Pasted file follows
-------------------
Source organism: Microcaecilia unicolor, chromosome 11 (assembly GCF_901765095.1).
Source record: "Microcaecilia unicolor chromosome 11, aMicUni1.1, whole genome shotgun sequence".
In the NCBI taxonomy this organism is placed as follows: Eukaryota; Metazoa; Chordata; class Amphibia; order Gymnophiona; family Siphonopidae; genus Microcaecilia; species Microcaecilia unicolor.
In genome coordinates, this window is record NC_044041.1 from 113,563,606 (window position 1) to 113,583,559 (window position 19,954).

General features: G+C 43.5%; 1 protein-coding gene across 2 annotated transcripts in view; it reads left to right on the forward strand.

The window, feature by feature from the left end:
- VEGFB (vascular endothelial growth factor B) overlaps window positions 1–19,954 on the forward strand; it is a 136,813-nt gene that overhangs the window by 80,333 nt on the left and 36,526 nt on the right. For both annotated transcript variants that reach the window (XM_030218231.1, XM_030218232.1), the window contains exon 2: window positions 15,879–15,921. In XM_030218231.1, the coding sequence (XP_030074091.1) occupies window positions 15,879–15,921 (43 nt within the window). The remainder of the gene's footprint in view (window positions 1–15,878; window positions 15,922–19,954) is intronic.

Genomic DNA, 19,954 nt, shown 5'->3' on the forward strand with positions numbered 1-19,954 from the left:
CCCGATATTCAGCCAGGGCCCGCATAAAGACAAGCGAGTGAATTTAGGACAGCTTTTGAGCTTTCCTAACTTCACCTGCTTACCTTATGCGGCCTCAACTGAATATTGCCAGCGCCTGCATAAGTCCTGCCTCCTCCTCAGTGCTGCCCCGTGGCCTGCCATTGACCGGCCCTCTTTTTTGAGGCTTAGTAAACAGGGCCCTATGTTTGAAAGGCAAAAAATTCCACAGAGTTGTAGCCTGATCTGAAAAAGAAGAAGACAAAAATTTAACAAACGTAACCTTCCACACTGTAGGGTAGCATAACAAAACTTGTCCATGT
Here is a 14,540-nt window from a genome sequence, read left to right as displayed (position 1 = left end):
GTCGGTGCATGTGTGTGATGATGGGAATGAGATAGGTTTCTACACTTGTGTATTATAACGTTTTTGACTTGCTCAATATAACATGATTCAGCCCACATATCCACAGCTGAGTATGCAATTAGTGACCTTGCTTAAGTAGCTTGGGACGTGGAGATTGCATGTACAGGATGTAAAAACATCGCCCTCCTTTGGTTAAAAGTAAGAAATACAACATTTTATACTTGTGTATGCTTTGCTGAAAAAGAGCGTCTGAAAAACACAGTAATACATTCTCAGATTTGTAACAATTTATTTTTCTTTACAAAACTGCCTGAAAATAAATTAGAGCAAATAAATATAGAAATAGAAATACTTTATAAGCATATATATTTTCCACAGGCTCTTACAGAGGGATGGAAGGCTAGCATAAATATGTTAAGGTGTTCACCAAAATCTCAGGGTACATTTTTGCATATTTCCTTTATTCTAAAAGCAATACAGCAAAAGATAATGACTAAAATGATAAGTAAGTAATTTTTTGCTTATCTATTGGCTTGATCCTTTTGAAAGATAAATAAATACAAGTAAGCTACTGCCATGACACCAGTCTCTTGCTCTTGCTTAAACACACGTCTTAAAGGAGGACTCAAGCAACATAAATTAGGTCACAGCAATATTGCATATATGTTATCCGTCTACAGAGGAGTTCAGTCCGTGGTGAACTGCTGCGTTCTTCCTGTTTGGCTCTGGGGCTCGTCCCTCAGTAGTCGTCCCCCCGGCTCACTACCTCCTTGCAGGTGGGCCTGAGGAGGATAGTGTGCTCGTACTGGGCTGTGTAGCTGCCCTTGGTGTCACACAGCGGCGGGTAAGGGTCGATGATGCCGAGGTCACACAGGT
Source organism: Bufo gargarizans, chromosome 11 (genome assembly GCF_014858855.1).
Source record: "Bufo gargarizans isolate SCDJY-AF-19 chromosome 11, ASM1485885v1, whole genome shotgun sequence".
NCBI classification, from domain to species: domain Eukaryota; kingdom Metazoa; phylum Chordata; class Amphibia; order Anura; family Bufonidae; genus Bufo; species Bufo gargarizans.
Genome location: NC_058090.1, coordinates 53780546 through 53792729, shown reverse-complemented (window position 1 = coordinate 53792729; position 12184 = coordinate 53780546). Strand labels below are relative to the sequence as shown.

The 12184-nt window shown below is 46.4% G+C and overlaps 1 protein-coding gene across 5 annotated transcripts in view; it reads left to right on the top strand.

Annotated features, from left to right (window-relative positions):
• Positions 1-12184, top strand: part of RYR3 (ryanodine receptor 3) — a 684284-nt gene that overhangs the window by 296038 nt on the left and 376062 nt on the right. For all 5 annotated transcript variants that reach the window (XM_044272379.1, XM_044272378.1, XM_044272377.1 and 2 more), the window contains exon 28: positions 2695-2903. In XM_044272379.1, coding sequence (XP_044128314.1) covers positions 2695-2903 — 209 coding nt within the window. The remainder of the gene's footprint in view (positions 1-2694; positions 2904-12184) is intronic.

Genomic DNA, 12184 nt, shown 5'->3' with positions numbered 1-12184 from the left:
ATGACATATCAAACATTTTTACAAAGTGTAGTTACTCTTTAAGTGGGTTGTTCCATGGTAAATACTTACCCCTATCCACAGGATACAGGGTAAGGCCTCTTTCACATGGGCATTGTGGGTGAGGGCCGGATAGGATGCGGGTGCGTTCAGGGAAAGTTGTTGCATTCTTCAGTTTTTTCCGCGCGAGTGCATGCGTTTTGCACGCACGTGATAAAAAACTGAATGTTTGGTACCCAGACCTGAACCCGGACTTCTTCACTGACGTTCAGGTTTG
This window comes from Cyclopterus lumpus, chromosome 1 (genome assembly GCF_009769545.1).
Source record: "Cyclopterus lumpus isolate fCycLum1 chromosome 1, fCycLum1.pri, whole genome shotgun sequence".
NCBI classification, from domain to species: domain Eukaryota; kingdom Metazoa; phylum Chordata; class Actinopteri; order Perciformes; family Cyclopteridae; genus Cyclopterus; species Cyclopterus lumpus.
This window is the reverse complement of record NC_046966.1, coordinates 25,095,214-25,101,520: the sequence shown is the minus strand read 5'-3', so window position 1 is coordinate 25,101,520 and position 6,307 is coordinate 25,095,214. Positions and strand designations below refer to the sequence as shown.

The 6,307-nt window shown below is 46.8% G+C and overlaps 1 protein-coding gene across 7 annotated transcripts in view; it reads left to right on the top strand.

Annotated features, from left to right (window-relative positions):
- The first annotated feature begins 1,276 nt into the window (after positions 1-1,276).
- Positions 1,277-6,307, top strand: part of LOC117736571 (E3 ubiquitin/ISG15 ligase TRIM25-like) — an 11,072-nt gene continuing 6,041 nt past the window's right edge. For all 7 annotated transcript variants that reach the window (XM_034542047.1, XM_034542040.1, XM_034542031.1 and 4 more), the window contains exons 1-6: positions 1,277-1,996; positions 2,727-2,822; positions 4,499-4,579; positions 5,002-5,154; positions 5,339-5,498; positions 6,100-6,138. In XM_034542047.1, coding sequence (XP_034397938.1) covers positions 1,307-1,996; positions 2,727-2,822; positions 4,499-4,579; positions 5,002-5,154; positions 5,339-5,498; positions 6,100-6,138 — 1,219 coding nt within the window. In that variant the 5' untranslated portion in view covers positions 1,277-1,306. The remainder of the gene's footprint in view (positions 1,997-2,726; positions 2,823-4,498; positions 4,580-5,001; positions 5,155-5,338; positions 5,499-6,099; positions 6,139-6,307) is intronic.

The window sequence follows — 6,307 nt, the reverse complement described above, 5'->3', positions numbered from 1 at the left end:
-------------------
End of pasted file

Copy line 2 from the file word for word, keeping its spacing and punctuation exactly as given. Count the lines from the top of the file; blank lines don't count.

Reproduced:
Source record: "Microcaecilia unicolor chromosome 11, aMicUni1.1, whole genome shotgun sequence".